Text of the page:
BBC NEWS Americas Africa Europe Middle East South Asia Asia Pacific Arabic Spanish Russian Chinese Welsh

 You are in: UK
Front Page 
Northern Ireland 
UK Politics 
Talking Point 
In Depth 

Commonwealth Games 2002

BBC Sport

BBC Weather

Thursday, 13 September, 2001, 16:16 GMT 17:16 UK
Tears and unity at palace tribute
American lady expresses her grief
The royal tribute was too emotional for many
by BBC News Online's Rebecca Thomas

For the thousands of Americans who visit London every year, the traditional Changing of the Guard ceremony at Buckingham Palace is a must-see event.

But on Thursday, the daily spectacle took on a special significance and personal resonance as the Queen's guards played the US national anthem, followed by a two-minute silence.

It was a mark of respect for victims of the atrocities in New York and Washington on Tuesday.

I just had to come to hear our national anthem today - when I heard the news of the attacks I was devastated

Patti Leanna from Tennesse

The chilly weather did not deter a crowd of about 35,000 people who arrived in front of the palace to witness the unprecedented event.

Patti Leanna, a tourist from Tennessee, said: "I just had to come to hear our national anthem today - when I heard the news of the attacks I was devastated. I can see absolutely no reason for it."


Most of that crowd were Americans, stranded in the UK since flights home were suspended following the terrorist attacks.

Their mood was subdued and emotional. Many hugged companions, cried and leant against each other in the cold.

Buckingham Palace guards
The music of the guards touched many

The bleakness of the atmosphere was broken by the arrival of the guards, with their bright uniforms and the music of the band.

There was a buzz of excitement as people strained to see them as they paraded into the palace courtyard.

But when the first chords of the Stars and Stripes struck up, the grief felt by many in the crowd came to the fore.

Many people sobbed, with their heads down. Others gave the sign of allegiance to the American nation. Most sang the words to the anthem.

When we heard Tony Blair say the British were standing shoulder-to-shoulder with the US people it was fantastic

Neil O'Brien from New York

The two-minute silence was broken only by muffled sobbing. It was followed by a spontaneous round of applause - for America but also for the United Kingdom.

Neil O'Brien, from New York, said: "It was very touching hear our national anthem. It's nice to know that the British are with us.

"Everyone here has been really kind, particularly in our hotel. And when we heard Tony Blair say the British were standing shoulder-to-shoulder with the US people it was fantastic."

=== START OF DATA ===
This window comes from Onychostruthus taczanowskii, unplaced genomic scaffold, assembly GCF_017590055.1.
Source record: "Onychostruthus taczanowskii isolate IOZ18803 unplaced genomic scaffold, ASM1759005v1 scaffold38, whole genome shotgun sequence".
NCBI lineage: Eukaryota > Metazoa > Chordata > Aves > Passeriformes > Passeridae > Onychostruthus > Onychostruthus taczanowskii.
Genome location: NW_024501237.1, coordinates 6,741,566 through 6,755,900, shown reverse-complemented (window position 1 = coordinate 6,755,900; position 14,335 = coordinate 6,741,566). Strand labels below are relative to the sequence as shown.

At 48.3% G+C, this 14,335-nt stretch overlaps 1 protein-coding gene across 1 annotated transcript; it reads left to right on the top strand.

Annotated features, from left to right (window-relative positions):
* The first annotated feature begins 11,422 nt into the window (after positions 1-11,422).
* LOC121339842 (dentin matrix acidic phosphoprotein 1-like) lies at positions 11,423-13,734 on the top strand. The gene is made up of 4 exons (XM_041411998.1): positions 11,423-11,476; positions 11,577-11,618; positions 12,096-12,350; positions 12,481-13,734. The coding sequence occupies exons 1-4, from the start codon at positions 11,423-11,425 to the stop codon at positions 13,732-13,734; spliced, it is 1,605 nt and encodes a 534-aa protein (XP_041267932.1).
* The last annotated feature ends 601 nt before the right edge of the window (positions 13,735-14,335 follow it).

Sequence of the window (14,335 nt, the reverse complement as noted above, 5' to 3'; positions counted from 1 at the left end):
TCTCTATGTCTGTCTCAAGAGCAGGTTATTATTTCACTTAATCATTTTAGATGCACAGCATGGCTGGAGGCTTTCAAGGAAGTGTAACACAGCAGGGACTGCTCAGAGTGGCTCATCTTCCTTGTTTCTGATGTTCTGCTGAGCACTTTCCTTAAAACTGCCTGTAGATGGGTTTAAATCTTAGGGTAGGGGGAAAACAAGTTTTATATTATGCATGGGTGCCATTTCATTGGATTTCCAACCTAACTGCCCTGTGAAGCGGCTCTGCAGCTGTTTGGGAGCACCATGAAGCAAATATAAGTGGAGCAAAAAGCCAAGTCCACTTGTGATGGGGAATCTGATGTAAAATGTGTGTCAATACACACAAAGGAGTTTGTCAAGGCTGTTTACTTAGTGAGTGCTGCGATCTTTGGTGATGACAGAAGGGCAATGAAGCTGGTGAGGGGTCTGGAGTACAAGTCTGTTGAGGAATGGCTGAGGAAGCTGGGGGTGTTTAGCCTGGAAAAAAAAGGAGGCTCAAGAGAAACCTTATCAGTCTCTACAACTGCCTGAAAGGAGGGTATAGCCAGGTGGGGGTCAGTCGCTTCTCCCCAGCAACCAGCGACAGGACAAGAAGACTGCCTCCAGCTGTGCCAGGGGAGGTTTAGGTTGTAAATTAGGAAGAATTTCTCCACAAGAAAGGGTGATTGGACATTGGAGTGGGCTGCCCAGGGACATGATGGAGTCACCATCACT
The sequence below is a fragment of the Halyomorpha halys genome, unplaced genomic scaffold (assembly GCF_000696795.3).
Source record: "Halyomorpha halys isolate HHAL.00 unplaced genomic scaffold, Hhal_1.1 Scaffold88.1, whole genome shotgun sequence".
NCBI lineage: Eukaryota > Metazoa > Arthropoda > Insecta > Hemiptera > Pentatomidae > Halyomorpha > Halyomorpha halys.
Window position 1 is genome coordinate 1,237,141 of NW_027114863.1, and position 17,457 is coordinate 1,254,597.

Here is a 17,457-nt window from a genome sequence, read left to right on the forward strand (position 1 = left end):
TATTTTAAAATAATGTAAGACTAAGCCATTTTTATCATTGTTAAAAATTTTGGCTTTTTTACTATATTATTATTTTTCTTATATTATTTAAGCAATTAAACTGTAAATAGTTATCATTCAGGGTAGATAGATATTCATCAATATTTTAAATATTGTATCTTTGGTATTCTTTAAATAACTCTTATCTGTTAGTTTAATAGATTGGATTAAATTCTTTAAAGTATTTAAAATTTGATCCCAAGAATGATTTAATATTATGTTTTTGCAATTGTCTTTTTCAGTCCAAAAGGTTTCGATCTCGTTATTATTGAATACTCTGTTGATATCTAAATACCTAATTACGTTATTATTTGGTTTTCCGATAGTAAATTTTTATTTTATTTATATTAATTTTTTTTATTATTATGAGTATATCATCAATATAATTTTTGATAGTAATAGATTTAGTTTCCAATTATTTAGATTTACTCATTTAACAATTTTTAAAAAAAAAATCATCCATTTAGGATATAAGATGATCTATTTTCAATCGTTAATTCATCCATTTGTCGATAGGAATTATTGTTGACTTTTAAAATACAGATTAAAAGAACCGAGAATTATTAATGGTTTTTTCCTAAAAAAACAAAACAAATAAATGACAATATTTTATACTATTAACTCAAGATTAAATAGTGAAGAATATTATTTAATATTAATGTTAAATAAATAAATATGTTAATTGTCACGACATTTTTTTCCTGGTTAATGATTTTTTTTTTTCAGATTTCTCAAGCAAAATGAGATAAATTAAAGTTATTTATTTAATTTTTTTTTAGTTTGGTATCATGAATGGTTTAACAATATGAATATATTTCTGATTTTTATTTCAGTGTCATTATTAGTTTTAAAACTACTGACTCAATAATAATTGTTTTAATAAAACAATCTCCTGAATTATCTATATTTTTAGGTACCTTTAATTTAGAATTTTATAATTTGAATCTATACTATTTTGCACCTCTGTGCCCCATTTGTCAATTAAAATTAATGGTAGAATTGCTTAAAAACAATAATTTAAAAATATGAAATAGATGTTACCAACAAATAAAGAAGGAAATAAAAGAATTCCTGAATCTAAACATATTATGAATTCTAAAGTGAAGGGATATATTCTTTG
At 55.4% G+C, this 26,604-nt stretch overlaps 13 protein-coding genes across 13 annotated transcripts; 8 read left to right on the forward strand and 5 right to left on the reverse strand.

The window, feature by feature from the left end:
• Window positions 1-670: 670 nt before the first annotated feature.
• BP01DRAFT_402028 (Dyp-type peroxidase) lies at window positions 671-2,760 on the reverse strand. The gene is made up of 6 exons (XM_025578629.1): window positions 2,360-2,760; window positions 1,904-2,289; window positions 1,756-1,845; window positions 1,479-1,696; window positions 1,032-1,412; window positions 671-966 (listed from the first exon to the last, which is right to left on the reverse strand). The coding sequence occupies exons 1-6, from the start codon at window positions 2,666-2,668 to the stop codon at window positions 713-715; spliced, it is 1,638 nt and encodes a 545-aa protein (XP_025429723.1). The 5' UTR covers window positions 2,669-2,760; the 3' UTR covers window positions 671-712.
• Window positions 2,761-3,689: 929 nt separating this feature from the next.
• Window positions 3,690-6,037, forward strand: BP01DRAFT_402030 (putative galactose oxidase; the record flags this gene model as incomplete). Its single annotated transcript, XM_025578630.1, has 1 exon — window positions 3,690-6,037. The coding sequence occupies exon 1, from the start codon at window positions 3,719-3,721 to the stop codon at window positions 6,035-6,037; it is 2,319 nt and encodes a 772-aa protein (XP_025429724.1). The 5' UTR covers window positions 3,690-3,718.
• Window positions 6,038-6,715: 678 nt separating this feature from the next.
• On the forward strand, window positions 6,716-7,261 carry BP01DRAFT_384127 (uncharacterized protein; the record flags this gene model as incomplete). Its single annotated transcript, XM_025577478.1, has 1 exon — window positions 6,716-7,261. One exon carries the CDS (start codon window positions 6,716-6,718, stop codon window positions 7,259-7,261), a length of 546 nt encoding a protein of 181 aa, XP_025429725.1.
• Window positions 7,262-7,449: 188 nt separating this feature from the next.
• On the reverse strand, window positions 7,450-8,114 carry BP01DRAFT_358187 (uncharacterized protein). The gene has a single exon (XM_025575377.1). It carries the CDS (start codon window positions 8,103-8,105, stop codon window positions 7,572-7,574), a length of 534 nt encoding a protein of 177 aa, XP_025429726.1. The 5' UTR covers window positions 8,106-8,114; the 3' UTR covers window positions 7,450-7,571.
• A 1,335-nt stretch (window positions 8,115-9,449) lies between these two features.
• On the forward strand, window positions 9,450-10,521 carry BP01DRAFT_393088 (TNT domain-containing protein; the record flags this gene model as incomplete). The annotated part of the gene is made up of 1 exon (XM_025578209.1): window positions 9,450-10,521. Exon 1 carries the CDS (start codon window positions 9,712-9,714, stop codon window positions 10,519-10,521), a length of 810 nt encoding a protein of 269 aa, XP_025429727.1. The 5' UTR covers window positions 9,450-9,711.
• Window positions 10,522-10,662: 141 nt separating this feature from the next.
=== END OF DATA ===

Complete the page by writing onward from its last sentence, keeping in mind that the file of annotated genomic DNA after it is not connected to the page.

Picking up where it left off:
Grieving American
Many Americans feel the grief has "changed" them and their nation

There were also many British people in the crowd who had come to the palace to show their respect and support.

Mrs Cartwright from north London said: "I felt I had to come down today - I have been very moved by this awful event."


New Yorkers Rickie and Monroe Haas said: "It is indescribable, horrific, in fact there are not any adequate words to talk about this terrible act of violence.

We feel violated and changed forever

Anonymous mother from Philadelphia

"We watched it on the TV and just couldn't believe it was happening. There is something inhumane about taking a plane full of people to kill others."

There was a general feeling among both the British and Americans that "something had to be done" in response to the attacks.

But most were also tentative about exactly what that response should be, particulary since the perpetrator of the attacks had not been established.

All the Americans were united in their feelings that "nothing would ever be the same again" - and that all they wanted was to get home.

A mother from Philadelphia, in London with her teenage son, said: "We just want to go home. We can't get a plane and all we can do is keep calling our family but even that is hard. We feel violated and changed forever."

The BBC's Charles Rhodes
reports from outside the US Embassy in London
The BBC's Niall Dickson
"Britons and Americans together sharing the pain"

Key stories


War view



See also:

12 Sep 01 | Americas
Nato backs US
12 Sep 01 | Scotland
Scotland joins US in grief
12 Sep 01 | Northern Ireland
Survivors' family die in tragic twist
Internet links:

The BBC is not responsible for the content of external internet sites

Links to more UK stories are at the foot of the page.

E-mail this story to a friend

Links to more UK stories